Chimp lip smacks hint at human speech evolution

While grooming each other, chimpanzees move their mouths at a rate similar to human speech. It's another clue in the mystery of speech's evolution.

Alice Scott-Warwick • futurity
May 28, 2020 ~5 min

Tags: evolution language speech chimpanzees communication science-and-technology

Speech recognition is half as accurate with black speech

The top five automated speech recognition systems—used by employers and courts—make double the errors when black speakers use them, research finds.

Edmund L. Andrews-Stanford • futurity
March 26, 2020 ~6 min

Tags: speech bias science-and-technology voice-technology race-and-ethnicity

Early look after stroke links brain regions and speech

Asking people to retell a story soon after stroke can show how language links to parts of the brain, say researchers. The study may lead to new therapies.

Amy McCaig-Rice University • futurity
March 24, 2020 ~4 min

Tags: speech brains health-and-medicine strokes

Little ones in 16 countries love hearing baby talk

"Often parents are discouraged from using baby talk by well-meaning friends or even health professionals." This study suggests otherwise.

Melissa De Witte-Stanford • futurity
March 17, 2020 ~4 min

Tags: speech babies science-and-technology languages

Little ones in 16 countries love hearing baby talk

"Often parents are discouraged from using baby talk by well-meaning friends or even health professionals." This study suggests otherwise.

Melissa De Witte-Stanford • futurity
March 17, 2020 ~4 min

Tags: speech babies science-and-technology languages

A cappella shows why the brain splits music and speech

Researchers have used 100 recordings of a cappella singing to better understand why the brain decodes music and speech in separate hemispheres.

McGill University • futurity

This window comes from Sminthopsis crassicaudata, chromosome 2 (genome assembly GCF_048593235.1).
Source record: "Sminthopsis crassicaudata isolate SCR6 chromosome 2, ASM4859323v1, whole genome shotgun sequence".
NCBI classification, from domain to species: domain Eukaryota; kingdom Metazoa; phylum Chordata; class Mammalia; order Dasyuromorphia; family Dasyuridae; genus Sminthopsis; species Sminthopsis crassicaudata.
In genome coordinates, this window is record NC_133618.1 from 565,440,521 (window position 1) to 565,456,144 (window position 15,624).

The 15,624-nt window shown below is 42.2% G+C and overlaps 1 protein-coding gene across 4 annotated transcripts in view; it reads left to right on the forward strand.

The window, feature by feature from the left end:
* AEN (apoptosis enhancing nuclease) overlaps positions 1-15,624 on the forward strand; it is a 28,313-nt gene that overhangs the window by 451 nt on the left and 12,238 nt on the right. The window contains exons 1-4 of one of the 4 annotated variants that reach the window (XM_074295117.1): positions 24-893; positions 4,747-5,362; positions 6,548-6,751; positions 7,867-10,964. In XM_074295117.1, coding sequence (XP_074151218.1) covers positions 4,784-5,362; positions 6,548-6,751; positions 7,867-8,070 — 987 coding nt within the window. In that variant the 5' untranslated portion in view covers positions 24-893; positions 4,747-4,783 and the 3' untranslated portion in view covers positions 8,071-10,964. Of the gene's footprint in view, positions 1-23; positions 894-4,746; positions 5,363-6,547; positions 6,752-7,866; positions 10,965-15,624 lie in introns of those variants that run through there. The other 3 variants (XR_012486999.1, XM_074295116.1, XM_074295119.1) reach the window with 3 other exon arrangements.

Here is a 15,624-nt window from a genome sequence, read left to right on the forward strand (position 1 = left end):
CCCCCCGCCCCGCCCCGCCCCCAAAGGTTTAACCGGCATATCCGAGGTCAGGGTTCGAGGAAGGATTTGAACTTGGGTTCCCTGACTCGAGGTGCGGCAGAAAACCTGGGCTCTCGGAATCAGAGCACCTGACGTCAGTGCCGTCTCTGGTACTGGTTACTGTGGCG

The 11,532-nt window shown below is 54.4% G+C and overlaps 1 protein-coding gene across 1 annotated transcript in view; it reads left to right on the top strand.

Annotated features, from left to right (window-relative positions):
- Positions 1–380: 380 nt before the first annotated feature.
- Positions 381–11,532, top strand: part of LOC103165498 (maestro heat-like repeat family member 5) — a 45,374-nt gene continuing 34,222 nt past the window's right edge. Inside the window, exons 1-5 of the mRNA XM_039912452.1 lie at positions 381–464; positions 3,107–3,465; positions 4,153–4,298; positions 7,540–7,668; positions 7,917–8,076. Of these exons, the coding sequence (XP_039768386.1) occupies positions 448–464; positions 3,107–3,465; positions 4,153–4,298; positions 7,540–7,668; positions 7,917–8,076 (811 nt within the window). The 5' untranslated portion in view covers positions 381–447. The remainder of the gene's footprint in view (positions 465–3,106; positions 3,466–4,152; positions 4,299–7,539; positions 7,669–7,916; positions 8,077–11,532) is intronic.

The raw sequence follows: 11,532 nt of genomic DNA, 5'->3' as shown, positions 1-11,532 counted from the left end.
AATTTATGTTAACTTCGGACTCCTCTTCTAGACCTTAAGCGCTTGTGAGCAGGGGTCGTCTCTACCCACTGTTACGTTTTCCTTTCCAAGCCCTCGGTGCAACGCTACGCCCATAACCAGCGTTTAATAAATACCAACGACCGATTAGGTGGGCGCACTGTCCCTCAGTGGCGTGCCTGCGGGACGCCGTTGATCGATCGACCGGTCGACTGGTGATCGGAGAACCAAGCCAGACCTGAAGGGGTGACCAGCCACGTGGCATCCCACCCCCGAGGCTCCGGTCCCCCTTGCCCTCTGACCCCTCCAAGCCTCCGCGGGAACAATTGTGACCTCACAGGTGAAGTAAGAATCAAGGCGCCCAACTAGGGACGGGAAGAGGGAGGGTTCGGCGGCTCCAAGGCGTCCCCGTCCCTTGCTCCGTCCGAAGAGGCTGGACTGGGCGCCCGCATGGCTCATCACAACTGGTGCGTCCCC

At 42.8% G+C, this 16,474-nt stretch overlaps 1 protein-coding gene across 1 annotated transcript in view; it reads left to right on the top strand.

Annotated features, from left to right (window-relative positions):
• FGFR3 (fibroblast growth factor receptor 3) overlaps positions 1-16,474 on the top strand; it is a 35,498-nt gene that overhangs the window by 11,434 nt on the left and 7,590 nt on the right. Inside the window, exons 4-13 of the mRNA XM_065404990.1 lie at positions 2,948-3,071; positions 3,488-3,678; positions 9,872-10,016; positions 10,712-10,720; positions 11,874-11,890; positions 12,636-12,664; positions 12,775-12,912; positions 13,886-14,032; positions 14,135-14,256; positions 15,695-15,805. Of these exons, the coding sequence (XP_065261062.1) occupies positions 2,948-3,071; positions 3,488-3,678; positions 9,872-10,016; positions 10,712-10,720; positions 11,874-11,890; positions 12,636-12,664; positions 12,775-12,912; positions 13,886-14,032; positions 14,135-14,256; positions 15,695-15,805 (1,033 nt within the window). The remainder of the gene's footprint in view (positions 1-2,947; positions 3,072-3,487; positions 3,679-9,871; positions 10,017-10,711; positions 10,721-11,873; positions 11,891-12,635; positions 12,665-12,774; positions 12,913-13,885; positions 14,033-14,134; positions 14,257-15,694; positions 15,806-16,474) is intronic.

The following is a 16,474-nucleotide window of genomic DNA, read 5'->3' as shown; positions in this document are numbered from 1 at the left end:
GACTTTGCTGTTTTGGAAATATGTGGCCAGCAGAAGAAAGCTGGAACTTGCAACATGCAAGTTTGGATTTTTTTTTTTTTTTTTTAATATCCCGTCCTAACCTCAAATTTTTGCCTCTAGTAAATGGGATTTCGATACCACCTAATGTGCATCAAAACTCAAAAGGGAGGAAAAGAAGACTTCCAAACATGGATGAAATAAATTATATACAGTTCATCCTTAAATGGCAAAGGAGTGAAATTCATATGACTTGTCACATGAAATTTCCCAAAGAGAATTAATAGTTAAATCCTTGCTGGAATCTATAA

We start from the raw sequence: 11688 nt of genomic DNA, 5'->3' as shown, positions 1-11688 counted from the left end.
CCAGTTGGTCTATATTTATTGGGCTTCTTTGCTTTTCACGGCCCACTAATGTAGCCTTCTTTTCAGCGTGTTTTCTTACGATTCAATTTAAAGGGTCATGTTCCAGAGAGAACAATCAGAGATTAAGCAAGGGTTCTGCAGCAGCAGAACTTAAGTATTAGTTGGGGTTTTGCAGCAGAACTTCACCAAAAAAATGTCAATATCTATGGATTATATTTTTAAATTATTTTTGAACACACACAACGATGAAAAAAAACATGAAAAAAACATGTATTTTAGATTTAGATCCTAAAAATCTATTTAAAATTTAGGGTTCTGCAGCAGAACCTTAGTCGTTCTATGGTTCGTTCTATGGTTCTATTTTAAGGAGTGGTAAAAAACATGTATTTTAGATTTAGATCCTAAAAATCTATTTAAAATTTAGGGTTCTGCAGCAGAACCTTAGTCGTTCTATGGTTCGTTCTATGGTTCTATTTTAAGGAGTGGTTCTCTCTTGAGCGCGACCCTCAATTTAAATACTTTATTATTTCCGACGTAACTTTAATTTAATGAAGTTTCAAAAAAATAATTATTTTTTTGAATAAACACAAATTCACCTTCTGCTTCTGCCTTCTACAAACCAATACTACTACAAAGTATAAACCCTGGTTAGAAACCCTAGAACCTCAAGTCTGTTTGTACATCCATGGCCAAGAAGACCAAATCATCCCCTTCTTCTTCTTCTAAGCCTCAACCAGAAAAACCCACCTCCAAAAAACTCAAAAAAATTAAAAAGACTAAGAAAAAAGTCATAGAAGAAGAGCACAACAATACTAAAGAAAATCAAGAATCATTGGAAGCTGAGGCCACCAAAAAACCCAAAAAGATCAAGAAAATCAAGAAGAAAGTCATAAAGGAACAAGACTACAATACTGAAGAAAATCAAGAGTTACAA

Feb. 28, 2020 ~3 min

Tags: music speech brains science-and-technology sounds singing

Autism interventions in ‘natural settings’ may work best

A new meta-analysis indicates that autism interventions that can take place in the park, at dinner, or at school, show the most promise.

M. Yvonne Taylor - UT Austin • futurity
Dec. 17, 2019 ~4 min

Tags: autism speech learning communication social-lives health-and-medicine

Why we blurt things out (and how to stop it)

New research explains why we blurt things out. "...it actually doesn't take very much stress at all before people will say something they might later regret."

U. Melbourne • futurity
Dec. 2, 2019 ~3 min

Tags: cognition speech stress communication science-and-technology social-lives

People without ‘mainstream’ speech patterns make less

Speech patterns may play a big role in how much people make, according to new research. Part of that may be due to bias against certain ways of speaking.

U. Chicago • futurity
Nov. 12, 2019 ~5 min

Tags: speech bias jobs money featured society-and-culture social-lives race-and-ethnicity

Why Joe Biden’s stutter is a big deal

While many in the media focus on Joe Biden's verbal stumbles, many of these moments are a result of his lifelong stutter. An expert explains why it matters.

Jordan Bennett-NYU • futurity
Oct. 18, 2019 ~2 min

Tags: politics speech united-states stereotypes featured society-and-culture elections stuttering

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